Honda CR review

Find out more about the Honda CR in the latest MOTORS Review

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Out of 5


  • - Butch 4x4 looks
  • - Good road dynamics
  • - Decent performance


  • - Emissions
  • - Fuel economy could be better
  • - No diesel option
Model Review

First introduced to the UK in 1997, the Honda Comfortable Runabout Vehicle, or CR-V for short, was the first true high-volume crossover and helped to set the template for all future ‘soft-roaders’ – helping lay the foundations for today’s hugely popular crossover market.

Designed to be both practical and extremely reliable, the first couple of generations suffered from having less-than-premium interiors, especially in lower specifications but with only the Toyota RAV4 as its main rival, the CR-V was proud to be popular.

By the time the fourth generation came around in 2012—after the CR-V had posted more than five million global sales through its first three iterations—the rest of the motoring industry had caught onto the crossover trend and were beginning to produce similarly sized and styled alternatives.

 The fourth CR-V was introduced into a bloated SUV market, where premium and affordable brands were providing a range of crossover challengers to the CR-V. But what sets Honda apart from many of its competitors is the range’s ferocious reliability that many can’t match. With their technological innovations on top of that, the brand’s reputation helps to push many of its models to the general population, rather than to the keen motorist.

In 2015, Honda updated the fourth generation with a cosmetic facelift and a revised range of powertrains, which helped provide a more premium feel and more efficient driving through its diesel engine combinations.

But anti-diesel sentiment caused Honda to change direction in 2018, with the latest update to the CR-V featuring a petrol-only engine range to move in line with contemporary trends.

Latest model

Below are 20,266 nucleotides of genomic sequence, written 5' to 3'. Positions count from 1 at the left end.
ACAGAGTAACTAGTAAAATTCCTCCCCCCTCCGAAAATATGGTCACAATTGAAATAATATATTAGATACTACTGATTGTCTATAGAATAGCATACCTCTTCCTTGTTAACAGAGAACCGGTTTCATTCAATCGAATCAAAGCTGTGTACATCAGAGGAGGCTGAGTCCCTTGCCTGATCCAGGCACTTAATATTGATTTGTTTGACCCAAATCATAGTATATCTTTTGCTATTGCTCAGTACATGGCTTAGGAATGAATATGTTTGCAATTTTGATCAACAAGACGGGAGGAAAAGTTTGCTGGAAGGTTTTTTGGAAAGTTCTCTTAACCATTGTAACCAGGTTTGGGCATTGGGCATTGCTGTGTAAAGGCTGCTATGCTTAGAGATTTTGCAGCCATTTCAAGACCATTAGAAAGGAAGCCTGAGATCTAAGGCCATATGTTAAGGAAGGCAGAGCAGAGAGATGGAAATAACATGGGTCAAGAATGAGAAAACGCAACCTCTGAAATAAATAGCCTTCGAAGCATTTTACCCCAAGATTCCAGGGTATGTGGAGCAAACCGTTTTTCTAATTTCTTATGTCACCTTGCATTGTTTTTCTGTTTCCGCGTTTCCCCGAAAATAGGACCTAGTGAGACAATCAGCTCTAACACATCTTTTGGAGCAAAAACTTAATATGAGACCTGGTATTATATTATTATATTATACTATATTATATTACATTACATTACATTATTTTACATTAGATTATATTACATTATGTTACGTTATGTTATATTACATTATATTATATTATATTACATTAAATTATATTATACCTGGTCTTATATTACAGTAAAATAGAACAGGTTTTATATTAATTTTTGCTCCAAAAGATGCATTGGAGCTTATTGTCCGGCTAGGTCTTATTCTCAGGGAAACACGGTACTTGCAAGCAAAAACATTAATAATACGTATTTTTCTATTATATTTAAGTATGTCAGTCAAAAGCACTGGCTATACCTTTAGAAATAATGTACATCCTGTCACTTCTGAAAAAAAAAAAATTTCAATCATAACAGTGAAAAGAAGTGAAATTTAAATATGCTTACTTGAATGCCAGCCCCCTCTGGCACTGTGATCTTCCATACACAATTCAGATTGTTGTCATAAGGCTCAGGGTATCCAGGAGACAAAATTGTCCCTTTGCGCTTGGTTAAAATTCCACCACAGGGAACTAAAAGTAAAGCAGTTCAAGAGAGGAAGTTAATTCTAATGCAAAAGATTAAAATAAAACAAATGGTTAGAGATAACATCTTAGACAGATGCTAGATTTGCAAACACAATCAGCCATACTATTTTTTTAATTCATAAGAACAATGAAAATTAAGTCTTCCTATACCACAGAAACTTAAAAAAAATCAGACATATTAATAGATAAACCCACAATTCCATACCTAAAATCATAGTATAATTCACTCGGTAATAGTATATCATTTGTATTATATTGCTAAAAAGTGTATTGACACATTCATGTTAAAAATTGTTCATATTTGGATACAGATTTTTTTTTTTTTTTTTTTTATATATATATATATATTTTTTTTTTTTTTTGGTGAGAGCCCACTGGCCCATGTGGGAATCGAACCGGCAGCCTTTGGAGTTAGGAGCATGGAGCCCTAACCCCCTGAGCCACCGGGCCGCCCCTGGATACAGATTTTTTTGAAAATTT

The latest CR-V was first shown at the 2018 Geneva Motor Show and went on sale in Autumn of that year.

It features completely updated styling including Honda’s trademark ‘eyebrow’ bonnet line over the headlights and a large chrome grille, as well as LED front and rear lights.

The other significant change is to the powertrain, with Honda dropping its diesel models—traditionally the best-selling CR-V derivatives—in favour of a line-up that consists solely of petrol engines, including a hybrid version.

Otherwise, it’s a tried and tested formula with the added advantage of the CR-V being one of the few smaller sized SUVs to offer a seven-seat option.

Value for money

There are four trim levels to choose from, with the entry-level car coming in at £25,995. That’s in line with a number of smaller crossover rivals, yet it comes with a fairly comprehensive package of standard kit.

Included at that price are a touch-screen, LED headlamps, climate control and alloy wheels so it’s by no means a miserly offering.

Although while the list prices are fairly attractive, the CR-V isn’t as economical as some of its rivals and you’ll be lucky to see 40mpg with a manual gearbox, while low 30s is a more realistic proposition if you opt for the CVT auto. Emissions are higher than average too, which has tax implications.

Looks and image


 The previous CR-V came into criticism for its rather dowdy looks, but the new model looks altogether more modern, thanks to a bold chrome grille and a distinctive front end that echoes the family look pioneered by the smaller Civic.